Setting An Accident Straight: Car insurance explained
The universe of auto insurance is vast. Every solar system is a state, every planet an insurance company, every moon an insurance agent, and all the tiny dust particles are you and me in our little cars crashing into each other. From shopping cart dents to 10-car pileups, each car accident is unique, which makes explaining the workings of such a universe almost impossible. However, there is some light to be shed on how elements of an insurance policy work, and what effects those elements will have when you file a claim.
You pay a premium to your insurer on a fixed schedule (usually monthly). The type of insurance and the risk to insure a driver--assessed by age, gender, geographic location, traffic record, etc.--will determine that premium. In exchange, the insurer agrees to pay for damages in the event of an accident. You'll be covered up to the maximum monetary amount you choose for each type of coverage. Here are a few types:
- Collision coverage. This covers damages to your car from a collision.
- Comprehensive coverage. This covers your vehicle for losses from things other than collisions, like theft and damage from floods, fires, or hitting an animal.
- Bodily injury liability. If you cause an accident, this covers the medical costs and loss of income for those you hurt. It also covers legal costs if you get sued.
- Personal injury protection. Medical and funeral expenses are covered for you and your passengers, as well as any pedestrians you may hit.
- Property damage liability. If you damage someone's property, this covers the costs. The property is usually a car, but could include sign posts, buildings or ceramic lawn gnomes.
- Uninsured or underinsured. Your injury and vehicle damage costs are covered if hit by an uninsured or underinsured driver.
You've been in an accident. Now what?
Whether it's a fender bender or the back seat is violently introduced to the front seat, take immediate steps to make sure that everyone is safe or that medical help is on the way. Once the life and death emergency is addressed, start documenting.
If you can, record any information about the accident on the scene. The more information you can give your insurance agent, the better. Get the insurance and contact info of the other driver(s) involved. Also get contact information from any eyewitnesses. If the police aren't called, contact your local DMV office afterwards to file an accident report if anyone was injured or any vehicle was damaged beyond the state-specified limit ($750 in California, for example). Failure to do so can result in a driving suspension.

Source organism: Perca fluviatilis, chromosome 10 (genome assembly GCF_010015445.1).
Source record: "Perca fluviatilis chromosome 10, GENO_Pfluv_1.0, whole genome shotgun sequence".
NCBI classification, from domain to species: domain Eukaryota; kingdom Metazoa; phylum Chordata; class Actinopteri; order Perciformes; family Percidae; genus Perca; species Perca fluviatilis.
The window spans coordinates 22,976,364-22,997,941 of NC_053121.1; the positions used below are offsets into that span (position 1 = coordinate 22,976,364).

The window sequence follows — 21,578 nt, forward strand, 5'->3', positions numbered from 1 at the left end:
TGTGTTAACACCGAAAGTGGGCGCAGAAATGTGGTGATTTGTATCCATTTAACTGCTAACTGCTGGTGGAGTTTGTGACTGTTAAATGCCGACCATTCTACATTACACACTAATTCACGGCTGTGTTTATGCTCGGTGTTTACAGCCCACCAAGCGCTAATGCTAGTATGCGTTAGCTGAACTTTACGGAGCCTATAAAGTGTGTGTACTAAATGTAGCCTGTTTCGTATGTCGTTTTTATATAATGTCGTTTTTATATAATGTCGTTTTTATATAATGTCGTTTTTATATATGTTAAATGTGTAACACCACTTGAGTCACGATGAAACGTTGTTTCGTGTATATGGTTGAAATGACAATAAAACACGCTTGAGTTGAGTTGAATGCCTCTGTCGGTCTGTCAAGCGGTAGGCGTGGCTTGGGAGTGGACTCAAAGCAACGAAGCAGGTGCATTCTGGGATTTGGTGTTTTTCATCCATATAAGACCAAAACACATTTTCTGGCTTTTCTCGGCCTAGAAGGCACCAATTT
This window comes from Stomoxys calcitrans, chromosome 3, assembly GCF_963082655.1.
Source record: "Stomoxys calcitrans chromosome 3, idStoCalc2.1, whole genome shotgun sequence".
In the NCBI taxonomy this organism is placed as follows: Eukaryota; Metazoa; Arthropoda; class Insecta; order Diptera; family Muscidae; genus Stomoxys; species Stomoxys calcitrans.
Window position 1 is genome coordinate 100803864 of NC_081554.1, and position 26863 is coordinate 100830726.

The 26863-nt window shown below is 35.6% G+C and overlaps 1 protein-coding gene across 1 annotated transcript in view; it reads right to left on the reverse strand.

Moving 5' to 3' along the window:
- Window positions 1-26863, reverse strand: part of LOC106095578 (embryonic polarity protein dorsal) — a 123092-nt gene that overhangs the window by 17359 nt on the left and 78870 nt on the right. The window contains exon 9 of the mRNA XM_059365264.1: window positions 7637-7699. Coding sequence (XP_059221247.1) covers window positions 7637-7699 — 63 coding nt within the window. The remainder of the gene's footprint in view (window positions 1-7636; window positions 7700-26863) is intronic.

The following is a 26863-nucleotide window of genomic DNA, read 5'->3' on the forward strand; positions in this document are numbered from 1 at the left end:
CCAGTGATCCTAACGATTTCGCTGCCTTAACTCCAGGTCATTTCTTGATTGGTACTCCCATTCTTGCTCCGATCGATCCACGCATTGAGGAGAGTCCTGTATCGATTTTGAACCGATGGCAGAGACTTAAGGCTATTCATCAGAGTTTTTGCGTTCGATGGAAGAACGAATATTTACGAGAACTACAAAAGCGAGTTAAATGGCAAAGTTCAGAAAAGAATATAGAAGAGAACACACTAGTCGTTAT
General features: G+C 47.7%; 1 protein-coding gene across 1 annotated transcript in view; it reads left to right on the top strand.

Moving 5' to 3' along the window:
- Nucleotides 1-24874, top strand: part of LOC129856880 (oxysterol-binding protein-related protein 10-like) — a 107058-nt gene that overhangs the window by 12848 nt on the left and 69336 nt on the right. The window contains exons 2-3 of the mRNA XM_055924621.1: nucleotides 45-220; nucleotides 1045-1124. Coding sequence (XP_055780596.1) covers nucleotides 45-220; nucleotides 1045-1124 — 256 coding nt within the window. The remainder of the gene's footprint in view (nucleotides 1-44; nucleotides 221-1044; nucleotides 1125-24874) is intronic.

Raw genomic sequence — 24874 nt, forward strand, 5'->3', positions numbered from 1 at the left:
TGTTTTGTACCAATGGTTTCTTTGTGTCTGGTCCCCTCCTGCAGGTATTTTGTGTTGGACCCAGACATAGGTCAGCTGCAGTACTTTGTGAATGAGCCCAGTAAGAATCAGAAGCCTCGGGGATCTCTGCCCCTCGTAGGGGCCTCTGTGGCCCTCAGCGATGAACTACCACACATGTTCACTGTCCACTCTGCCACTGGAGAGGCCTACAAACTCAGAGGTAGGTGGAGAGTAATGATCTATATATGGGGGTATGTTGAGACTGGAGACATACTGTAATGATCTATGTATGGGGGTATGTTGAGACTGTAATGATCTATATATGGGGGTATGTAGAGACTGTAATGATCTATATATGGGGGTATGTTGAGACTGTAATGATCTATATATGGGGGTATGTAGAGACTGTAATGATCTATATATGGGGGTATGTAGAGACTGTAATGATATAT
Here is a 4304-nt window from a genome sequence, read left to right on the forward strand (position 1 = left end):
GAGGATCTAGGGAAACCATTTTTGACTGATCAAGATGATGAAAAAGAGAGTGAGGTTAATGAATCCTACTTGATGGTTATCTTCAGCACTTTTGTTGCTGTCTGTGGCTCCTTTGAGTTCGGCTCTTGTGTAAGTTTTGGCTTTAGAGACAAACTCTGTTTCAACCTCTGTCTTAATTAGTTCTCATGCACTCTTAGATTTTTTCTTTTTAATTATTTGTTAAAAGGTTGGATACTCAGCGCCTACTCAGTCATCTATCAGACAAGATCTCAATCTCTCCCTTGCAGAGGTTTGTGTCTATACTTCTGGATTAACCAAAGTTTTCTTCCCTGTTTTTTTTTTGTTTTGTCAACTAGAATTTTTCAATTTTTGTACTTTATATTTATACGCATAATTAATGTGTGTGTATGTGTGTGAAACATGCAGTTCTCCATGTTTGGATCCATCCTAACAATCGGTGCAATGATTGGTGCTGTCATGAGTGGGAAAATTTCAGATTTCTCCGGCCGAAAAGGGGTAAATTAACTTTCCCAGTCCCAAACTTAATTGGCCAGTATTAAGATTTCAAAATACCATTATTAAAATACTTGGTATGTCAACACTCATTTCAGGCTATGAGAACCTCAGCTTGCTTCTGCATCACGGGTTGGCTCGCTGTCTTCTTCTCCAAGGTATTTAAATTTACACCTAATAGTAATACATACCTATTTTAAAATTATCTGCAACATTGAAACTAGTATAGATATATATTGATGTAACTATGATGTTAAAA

Next, file a claim with your insurance company right away, including as much information as possible about the accident. An adjuster will assess the claim and damages, negotiate the settlement, and work with attorneys if the claim is contested. The insurance company of the driver determined to be "at fault" should then pay out for damages incurred from the accident, though they may be reluctant to do so.
If you're at fault, certain coverage plans provide a defense lawyer if you're sued. If you're not at fault, you still may want to get a lawyer. While hiring a lawyer may not be necessary for minor accidents, there are several scenarios where legal council may give you the best chance of receiving a fair settlement. For example:
- Serious injury. When medical bills require payment larger than insurance covers, a personal injury lawyer will help sue for the total cost.
- Fault dispute. Nobody likes to pay up, so be prepared to have council argue for justice.
- Delayed payout. If it has been 30 or more days from the accident and you still haven't been paid, either there's been some miscommunication or a lawsuit is being prepared.
At the end of the day, how your insurance plays and pays out--whether you're at fault or not--depends on you. Though extra coverage can skyrocket your premium, having insufficient coverage could land you in a world of debt. While you may fancy yourself a world-class driver, everyone else on the road could have failed driver's ed. Base your insurance coverage on that.
Sources: carinsurance.com; insure.com; iii.org; allinsuranceinfo.org; bls.gov; flhsmv.gov; geico.com; oregon.gov; dmvanswers.com; edmunds.com